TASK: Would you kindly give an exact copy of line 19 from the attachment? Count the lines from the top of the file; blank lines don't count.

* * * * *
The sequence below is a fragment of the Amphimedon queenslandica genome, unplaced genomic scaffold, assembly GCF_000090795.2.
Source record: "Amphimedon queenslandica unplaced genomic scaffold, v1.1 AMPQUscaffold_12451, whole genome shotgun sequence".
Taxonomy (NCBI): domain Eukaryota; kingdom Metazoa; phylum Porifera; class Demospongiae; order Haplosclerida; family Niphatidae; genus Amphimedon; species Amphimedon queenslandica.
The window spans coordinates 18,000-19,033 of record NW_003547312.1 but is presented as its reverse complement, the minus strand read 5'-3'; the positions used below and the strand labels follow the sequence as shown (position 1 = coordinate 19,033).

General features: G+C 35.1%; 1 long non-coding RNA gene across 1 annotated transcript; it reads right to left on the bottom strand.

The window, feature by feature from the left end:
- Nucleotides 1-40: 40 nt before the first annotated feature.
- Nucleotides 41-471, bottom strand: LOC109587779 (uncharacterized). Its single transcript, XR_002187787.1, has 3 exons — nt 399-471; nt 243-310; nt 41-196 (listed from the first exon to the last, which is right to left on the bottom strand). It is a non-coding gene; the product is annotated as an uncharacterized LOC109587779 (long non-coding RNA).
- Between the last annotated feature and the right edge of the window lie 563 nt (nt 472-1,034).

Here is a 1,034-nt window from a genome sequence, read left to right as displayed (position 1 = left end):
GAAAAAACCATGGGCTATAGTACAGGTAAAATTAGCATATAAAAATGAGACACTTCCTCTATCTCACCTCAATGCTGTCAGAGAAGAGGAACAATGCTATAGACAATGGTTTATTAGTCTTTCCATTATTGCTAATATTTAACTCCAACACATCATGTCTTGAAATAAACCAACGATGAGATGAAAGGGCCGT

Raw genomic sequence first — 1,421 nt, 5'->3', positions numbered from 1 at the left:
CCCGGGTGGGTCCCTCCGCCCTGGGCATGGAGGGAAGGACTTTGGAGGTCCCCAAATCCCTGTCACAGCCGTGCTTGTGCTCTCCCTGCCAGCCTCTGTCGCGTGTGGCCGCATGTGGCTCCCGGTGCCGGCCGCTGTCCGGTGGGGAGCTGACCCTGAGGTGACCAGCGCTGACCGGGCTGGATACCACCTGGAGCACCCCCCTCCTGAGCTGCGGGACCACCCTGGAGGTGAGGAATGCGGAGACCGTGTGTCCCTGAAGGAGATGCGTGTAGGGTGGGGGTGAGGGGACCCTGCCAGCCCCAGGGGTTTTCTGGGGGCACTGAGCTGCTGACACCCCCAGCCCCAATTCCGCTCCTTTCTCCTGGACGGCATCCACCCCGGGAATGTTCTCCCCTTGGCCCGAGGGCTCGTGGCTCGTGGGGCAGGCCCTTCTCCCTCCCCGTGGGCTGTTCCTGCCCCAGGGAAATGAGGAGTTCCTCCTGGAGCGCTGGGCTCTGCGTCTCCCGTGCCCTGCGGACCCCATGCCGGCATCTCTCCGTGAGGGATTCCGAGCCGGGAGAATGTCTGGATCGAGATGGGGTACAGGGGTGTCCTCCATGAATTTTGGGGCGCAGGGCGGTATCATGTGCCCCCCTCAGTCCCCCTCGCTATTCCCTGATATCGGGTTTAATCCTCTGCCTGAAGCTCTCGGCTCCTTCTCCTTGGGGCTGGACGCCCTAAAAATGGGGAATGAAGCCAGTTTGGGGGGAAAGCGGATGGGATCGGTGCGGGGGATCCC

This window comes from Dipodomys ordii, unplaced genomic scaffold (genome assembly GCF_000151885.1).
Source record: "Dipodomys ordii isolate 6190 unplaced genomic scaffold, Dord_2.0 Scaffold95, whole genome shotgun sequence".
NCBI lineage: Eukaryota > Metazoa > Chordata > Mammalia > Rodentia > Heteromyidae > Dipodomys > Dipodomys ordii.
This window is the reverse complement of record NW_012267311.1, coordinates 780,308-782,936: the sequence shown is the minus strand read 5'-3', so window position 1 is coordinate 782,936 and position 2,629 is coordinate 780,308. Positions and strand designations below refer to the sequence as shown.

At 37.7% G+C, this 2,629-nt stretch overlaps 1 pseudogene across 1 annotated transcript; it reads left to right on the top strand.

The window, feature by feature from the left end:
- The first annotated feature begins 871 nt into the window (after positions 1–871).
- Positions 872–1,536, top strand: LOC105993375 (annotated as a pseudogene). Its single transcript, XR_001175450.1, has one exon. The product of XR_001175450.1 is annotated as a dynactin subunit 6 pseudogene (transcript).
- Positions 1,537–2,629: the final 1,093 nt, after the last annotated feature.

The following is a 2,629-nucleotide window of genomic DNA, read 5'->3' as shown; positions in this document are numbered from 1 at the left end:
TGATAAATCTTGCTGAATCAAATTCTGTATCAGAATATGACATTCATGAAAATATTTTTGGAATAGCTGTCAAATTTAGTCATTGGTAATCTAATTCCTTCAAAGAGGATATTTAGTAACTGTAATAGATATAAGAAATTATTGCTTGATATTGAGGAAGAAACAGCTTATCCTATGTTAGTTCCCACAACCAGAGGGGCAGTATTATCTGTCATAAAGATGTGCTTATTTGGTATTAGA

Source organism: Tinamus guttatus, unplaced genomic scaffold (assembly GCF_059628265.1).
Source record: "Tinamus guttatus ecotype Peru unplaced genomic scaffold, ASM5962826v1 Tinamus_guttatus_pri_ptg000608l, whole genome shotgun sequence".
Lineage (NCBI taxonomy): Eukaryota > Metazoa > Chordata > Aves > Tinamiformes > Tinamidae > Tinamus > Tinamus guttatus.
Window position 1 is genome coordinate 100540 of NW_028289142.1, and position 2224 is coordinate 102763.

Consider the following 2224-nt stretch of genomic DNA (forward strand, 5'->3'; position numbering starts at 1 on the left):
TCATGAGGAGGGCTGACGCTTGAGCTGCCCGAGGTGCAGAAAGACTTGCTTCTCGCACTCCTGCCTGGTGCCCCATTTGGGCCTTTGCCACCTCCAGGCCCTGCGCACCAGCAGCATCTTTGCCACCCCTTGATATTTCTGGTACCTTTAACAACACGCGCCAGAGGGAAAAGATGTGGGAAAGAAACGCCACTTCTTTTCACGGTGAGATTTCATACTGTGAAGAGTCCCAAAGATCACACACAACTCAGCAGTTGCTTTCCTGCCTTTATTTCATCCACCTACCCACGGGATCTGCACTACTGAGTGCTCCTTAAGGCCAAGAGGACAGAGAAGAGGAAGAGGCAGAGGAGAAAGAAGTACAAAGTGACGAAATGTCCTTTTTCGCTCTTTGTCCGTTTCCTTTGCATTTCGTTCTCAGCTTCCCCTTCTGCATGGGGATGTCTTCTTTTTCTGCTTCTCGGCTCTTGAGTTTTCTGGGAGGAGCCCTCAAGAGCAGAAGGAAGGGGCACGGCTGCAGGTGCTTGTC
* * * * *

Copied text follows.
The window, feature by feature from the left end: